Fifth, one final factor to consider. Verses 17-24 cannot be requiring an individual to remain in whatever marital state he or she is in at the time of conversion. Paul uses the examples of slavery and circumcision to show that, merely because a person becomes a Christian, he is not absolved of his pre-Christian circumstances. If he is a slave prior to baptism, he will continue to be a slave after baptism, and should not think that becoming a Christian gives him the right to shirk his legal status as a slave. Such is why Paul instructed Onesimus to return to his position of servitude (Philemon 12). So, Paul was encouraging the person who becomes a Christian, but whose mate does not become a Christian, to remain in that marriage rather than think that becoming a Christian somehow gives him or her the right to sever the relationship with the non-Christian mate. Being married to a non-Christian mate is not sinful in and of itself (see Miller, 2002). But Paul was not placing his stamp of approval upon relationships, practices, and conditions that were sinful prior to baptism and encouraging Christians to remain in those relationships. Such would contradict what he later tells the Corinthians concerning unequal yokes (2 Corinthians 6:17) and repentance (2 Corinthians 7:8-10). He was referring to relationships and conditions that were not sinful prior to baptism. Christians still have the same obligations to conduct themselves appropriately (i.e., according to God’s laws) within those pre-conversion situations, though they have now become Christians. Such instructions apply to any relationship, practice, or condition that was not sinful (i.e., in violation of Christ’s laws) prior to baptism. But this directive does not apply to any practice or relationship that was sinful prior to baptism (i.e., adultery, homo­sexuality, evil business practices, etc. cf. 1 Corinthians 6:9-11).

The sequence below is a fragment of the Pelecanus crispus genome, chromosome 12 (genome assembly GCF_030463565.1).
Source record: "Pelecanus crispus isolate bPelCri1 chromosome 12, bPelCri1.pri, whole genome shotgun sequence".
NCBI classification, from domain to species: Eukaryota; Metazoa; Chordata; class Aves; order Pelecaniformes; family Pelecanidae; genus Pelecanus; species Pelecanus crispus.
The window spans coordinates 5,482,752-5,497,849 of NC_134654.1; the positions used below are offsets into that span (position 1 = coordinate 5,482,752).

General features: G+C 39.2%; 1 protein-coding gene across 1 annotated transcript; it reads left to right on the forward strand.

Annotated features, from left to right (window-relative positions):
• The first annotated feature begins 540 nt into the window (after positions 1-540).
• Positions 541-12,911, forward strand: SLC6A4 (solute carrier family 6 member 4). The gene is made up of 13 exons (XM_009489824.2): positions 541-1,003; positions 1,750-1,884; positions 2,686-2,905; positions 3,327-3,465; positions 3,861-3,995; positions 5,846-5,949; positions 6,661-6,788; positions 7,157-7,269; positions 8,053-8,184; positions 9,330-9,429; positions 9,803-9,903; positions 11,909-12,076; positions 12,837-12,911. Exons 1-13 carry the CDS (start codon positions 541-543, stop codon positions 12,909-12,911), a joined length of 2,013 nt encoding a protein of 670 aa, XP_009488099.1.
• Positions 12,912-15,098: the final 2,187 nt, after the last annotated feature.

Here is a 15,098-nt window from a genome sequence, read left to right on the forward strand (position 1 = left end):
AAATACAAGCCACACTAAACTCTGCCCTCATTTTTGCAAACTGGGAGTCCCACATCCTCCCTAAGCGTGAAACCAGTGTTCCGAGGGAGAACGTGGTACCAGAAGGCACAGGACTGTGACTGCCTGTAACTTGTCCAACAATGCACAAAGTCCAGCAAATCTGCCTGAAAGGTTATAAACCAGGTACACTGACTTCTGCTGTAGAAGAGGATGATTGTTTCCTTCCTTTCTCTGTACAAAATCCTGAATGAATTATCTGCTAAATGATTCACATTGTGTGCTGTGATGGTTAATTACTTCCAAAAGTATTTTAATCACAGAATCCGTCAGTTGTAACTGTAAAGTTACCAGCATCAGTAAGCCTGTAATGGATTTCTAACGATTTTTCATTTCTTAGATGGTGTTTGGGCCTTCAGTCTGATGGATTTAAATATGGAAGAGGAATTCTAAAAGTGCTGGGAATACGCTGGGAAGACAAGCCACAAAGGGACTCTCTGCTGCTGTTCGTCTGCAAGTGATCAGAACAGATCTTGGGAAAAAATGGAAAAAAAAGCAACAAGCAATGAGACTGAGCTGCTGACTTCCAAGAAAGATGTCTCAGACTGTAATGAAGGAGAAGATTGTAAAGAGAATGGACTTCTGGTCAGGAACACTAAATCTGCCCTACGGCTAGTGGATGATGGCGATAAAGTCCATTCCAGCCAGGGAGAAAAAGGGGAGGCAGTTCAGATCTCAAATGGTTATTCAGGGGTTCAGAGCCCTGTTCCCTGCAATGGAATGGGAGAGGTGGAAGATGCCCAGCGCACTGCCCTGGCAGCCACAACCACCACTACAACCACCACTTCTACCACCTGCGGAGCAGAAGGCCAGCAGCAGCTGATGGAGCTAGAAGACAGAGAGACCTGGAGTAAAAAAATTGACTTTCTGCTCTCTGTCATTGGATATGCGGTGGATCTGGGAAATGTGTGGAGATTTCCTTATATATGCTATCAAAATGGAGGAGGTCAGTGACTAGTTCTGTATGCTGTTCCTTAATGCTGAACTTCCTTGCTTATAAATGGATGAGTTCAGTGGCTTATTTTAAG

May God grant us the humility and determination to conform our lives to His will concerning marriage—no matter how “narrow” it may seem (Matthew 7:14). May the church of our day be spared any further harm that comes from the promotion of false theories and doctrines which are calculated to re-define God’s will as “wide” and “broad” (Matthew 7:13). May we truly seek to please, not men, but God (Galatians 1:10).

REFERENCES

Miller, Dave (2002), “Be Not Unequally Yoked,” Apologetics Press, http://www.apologeticspress.org/APContent.aspx?category=11&article=431&topic=37.